Title

The Paradox of Legal Harmonization

Publication

Public Choice

Volume

132

Page

367

Year

2007

Abstract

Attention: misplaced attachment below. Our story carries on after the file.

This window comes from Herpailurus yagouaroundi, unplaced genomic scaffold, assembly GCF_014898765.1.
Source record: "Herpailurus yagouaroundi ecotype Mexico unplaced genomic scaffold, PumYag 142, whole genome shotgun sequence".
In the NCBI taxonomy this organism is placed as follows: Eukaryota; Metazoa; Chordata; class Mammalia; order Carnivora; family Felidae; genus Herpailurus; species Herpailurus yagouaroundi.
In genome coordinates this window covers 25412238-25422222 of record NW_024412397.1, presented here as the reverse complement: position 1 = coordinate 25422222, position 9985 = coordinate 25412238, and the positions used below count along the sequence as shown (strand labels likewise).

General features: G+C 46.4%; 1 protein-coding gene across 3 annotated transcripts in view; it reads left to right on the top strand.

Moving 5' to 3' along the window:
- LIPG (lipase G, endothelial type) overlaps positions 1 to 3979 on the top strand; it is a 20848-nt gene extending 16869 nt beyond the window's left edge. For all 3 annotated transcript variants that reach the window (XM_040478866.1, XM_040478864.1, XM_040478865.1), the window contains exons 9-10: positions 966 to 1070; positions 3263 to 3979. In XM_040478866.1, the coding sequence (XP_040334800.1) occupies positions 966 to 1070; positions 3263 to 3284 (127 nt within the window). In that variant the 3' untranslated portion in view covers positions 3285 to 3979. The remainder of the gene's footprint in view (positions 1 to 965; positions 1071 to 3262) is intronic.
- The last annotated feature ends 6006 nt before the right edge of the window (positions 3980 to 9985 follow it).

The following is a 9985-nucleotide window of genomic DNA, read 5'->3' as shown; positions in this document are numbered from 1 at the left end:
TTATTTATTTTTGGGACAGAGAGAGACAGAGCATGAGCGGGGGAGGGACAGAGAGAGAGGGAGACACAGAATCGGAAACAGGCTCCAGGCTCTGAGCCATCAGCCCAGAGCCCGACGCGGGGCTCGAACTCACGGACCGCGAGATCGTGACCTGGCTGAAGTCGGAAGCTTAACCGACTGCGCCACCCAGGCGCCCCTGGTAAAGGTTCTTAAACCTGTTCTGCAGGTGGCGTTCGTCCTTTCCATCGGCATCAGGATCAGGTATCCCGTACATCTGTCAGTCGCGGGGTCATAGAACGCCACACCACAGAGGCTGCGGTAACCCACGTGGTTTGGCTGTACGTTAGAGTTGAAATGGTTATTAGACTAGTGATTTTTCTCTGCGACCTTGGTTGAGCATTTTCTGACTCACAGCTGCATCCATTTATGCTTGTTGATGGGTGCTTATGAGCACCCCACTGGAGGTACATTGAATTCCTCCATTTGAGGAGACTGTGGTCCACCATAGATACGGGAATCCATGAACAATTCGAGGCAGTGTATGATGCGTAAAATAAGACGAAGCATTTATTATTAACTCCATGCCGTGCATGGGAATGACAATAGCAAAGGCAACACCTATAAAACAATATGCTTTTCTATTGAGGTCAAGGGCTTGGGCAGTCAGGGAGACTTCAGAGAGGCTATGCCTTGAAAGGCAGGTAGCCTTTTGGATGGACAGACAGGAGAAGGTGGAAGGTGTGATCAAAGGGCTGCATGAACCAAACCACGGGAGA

The legal landscape is changing, adapting to the global market. Differences between legal systems hinder transnational commerce. Countries reduce legal differences through non-cooperative and cooperative adaptation processes that alternatively lead to legal transplantation or harmonization. Switching costs render unification difficult. Cooperation reduces differences to a greater extent but rarely leads to legal unification. In this paper we unveil a paradox of legal harmonization. When switching costs are endogenous, countries engaging in cooperative harmonization may end up with less harmonization than those pursuing non-cooperative strategies.

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